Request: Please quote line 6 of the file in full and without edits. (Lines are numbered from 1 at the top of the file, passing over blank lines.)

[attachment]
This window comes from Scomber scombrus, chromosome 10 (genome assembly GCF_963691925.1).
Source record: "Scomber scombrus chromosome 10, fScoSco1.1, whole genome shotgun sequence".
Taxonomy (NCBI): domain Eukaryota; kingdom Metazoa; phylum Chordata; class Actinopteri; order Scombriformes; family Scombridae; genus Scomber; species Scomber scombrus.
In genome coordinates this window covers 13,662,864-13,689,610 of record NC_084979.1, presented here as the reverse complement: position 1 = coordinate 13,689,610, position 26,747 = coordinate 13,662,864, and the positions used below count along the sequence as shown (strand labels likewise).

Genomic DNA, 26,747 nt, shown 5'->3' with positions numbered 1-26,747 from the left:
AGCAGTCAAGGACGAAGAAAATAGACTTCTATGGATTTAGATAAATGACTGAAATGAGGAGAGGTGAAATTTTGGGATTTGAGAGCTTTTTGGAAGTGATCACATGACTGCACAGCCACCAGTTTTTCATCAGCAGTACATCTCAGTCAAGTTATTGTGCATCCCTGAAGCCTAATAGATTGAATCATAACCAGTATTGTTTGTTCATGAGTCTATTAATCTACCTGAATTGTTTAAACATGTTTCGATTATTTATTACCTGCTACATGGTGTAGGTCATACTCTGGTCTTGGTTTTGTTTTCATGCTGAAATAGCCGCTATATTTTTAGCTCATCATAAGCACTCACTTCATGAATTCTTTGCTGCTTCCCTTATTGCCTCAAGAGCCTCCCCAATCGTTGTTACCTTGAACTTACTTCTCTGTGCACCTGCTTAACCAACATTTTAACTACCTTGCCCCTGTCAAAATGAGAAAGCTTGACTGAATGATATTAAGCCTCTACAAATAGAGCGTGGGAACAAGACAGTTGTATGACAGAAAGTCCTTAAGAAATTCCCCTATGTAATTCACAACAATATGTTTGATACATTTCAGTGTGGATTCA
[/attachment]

AGCAGTCAAGGACGAAGAAAATAGACTTCTATGGATTTAGATAAATGACTGAAATGAGGAGAGGTGAAATTTTGGGATTTGAGAGCTTTTTGGAAGTGATCACATGACTGCACAGCCACCAGTTTTTCATCAGCAGTACATCTCAGTCAAGTTATTGTGCATCCCTGAAGCCTAATAGATTGAATCATAACCAGTATTGTTTGTTCATGAGTCTATTAATCTACCTGAATTGTTTAAACATGTTTCGATTATTTATTACCTGCTACATGGTGTAGGTCATACTCTGGTCTTGGTTTTGTTTTCATGCTGAAATAGCCGCTATATTTTTAGCTCATCATAAGCACTCACTTCATGAATTCTTTGCTGCTTCCCTTATTGCCTCAAGAGCCTCCCCAATCGTTGTTACCTTGAACTTACTTCTCTGTGCACCTGCTTAACCAACATTTTAACTACCTTGCCCCTGTCAAAATGAGAAAGCTTGACTGAATGATATTAAGCCTCTACAAATAGAGCGTGGGAACAAGACAGTTGTATGACAGAAAGTCCTTAAGAAATTCCCCTATGTAATTCACAACAATATGTTTGATACATTTCAGTGTGGATTCA